Rex Needle: Portraits from the past

William Redshaw's studio in North Street in the 19th century with sample portraits displayed outside
William Redshaw's studio in North Street in the 19th century with sample portraits displayed outside
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Portraiture pioneer began a successful business when photography was still in its infancy – and regarded by many as little more than a passing fad

A collecting craze which spread through the world during Victorian times was known as cardomania, the urge to amass a large number of personal photographs mounted on small cards, a process which first appeared in France in 1854.

They were known as carte de visite and although slow to gain popularity, the appearance of Napoleon III’s portrait in this format in 1859 heralded an unprecedented demand and made them a phenomenal success which was sealed with the appearance of another showing Queen Victoria.

The cards usually measured 4in. by 2½ in. although there were larger variations. They soon became enormously popular and were traded among friends and visitors, the fashion spreading throughout Europe and then to America and albums for their collection and display became a common feature in most Victorian homes.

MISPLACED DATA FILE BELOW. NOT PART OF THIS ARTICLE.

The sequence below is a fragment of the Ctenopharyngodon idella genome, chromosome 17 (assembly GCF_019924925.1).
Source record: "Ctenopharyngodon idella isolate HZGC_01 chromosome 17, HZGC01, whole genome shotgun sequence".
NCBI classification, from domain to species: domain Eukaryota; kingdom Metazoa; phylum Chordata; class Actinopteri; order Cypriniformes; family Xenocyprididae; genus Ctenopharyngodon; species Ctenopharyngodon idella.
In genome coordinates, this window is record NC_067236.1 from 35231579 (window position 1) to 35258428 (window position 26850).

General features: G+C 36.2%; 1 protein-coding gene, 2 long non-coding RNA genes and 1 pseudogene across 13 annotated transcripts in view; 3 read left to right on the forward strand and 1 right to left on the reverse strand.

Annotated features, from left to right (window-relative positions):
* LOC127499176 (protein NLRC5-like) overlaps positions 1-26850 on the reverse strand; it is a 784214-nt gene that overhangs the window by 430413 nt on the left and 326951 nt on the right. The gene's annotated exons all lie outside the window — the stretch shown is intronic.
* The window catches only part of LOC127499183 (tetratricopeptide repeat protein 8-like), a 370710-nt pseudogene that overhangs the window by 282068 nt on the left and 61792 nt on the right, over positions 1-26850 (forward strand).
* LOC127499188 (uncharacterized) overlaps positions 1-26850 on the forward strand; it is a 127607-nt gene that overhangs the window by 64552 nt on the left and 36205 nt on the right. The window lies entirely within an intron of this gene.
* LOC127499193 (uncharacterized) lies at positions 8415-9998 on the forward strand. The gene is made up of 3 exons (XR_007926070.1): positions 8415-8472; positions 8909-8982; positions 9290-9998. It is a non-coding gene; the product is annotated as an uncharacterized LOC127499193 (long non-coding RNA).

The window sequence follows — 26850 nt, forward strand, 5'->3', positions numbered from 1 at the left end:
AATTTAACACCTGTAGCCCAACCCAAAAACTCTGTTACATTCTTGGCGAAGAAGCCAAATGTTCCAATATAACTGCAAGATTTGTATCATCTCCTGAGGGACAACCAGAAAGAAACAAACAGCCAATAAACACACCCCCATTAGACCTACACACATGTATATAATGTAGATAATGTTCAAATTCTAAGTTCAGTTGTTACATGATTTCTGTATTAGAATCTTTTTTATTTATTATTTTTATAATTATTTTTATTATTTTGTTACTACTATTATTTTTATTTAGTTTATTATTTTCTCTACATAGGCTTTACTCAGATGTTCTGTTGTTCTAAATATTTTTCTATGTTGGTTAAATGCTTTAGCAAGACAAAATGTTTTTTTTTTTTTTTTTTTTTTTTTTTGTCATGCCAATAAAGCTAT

Photographers were quick to take advantage of the commercial possibilities of the carte de visite and soon their studios were busy turning out portraits for anyone who could afford a sitting, each accompanied by their trade name engraved in an ornamental script on the reverse. Stiff and starchy some of the sitters may have been, but their likeness, as it was known, was there for posterity.

Many of those taken of Bourne people have survived, mainly the work of our leading photographer from past times, William Henry Redshaw (1856-1943).

Although brought up in the family’s saddlery business, the occupation did not appeal to him but photography did and in 1874, at the age of 18, he decided to set up his own studio, using his father’s premises adjoining the Six Bells public house in North Street, but business became so successful that he soon needed larger premises and and rebuilt and enlarged No 37 North Street where family members assisted in his other ventures of selling garden furniture, seeds, flowers and even music.

But photography remained his main occupation and it is this for which he is best remembered, even inventing a portable dark room to cater for the growing popularity of home photography among the more affluent citizens.

When he began in business, photography was still in its infancy and regarded by most people as little more than a passing fad, but his studios were an immediate success. Landscapes, buildings and street scenes were among his subjects but Redshaw realised the potential of portraiture and despite the cost involved, people were soon flocking to his studio to have their picture taken for the new carte de visite.

This was a highly organised occasion, by appointment only, and an hour long session requiring a high degree of patience, both from the photographer underneath his black sheet and from the sitter, arriving dressed for the occasion in their Sunday best and posing against backdrops of fruit, flowers and trees. After each sitting, Redshaw would retire to his purpose built darkroom to develop his plates and print the results which could be collected a few days later.